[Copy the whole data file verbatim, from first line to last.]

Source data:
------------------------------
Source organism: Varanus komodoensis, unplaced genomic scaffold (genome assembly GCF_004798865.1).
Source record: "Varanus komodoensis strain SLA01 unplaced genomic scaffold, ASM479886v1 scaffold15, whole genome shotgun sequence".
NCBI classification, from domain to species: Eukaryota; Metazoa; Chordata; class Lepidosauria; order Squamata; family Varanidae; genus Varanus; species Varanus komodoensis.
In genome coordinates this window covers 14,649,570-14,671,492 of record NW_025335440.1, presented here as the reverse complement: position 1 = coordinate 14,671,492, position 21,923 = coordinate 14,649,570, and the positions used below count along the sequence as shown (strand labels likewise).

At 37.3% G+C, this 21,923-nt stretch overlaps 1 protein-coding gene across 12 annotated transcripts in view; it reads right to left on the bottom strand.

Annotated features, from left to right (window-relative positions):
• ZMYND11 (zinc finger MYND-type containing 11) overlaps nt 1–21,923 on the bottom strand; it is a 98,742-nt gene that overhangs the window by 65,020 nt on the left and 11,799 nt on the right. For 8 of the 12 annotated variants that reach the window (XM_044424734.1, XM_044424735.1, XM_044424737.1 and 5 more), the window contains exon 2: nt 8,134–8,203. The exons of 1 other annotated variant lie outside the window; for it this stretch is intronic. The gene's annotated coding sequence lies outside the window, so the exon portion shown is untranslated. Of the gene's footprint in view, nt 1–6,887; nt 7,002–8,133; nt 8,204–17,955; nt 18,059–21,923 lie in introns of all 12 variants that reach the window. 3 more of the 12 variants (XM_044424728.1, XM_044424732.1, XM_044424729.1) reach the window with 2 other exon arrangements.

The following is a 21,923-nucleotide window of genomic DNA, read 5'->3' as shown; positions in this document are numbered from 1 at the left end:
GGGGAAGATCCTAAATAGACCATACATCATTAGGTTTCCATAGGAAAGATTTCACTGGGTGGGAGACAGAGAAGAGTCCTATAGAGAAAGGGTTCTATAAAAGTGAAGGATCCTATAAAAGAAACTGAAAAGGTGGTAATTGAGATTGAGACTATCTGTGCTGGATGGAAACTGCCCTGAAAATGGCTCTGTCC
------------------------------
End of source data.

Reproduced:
Source organism: Varanus komodoensis, unplaced genomic scaffold (genome assembly GCF_004798865.1).
Source record: "Varanus komodoensis strain SLA01 unplaced genomic scaffold, ASM479886v1 scaffold15, whole genome shotgun sequence".
NCBI classification, from domain to species: Eukaryota; Metazoa; Chordata; class Lepidosauria; order Squamata; family Varanidae; genus Varanus; species Varanus komodoensis.
In genome coordinates this window covers 14,649,570-14,671,492 of record NW_025335440.1, presented here as the reverse complement: position 1 = coordinate 14,671,492, position 21,923 = coordinate 14,649,570, and the positions used below count along the sequence as shown (strand labels likewise).

At 37.3% G+C, this 21,923-nt stretch overlaps 1 protein-coding gene across 12 annotated transcripts in view; it reads right to left on the bottom strand.

Annotated features, from left to right (window-relative positions):
• ZMYND11 (zinc finger MYND-type containing 11) overlaps nt 1–21,923 on the bottom strand; it is a 98,742-nt gene that overhangs the window by 65,020 nt on the left and 11,799 nt on the right. For 8 of the 12 annotated variants that reach the window (XM_044424734.1, XM_044424735.1, XM_044424737.1 and 5 more), the window contains exon 2: nt 8,134–8,203. The exons of 1 other annotated variant lie outside the window; for it this stretch is intronic. The gene's annotated coding sequence lies outside the window, so the exon portion shown is untranslated. Of the gene's footprint in view, nt 1–6,887; nt 7,002–8,133; nt 8,204–17,955; nt 18,059–21,923 lie in introns of all 12 variants that reach the window. 3 more of the 12 variants (XM_044424728.1, XM_044424732.1, XM_044424729.1) reach the window with 2 other exon arrangements.

The following is a 21,923-nucleotide window of genomic DNA, read 5'->3' as shown; positions in this document are numbered from 1 at the left end:
GGGGAAGATCCTAAATAGACCATACATCATTAGGTTTCCATAGGAAAGATTTCACTGGGTGGGAGACAGAGAAGAGTCCTATAGAGAAAGGGTTCTATAAAAGTGAAGGATCCTATAAAAGAAACTGAAAAGGTGGTAATTGAGATTGAGACTATCTGTGCTGGATGGAAACTGCCCTGAAAATGGCTCTGTCC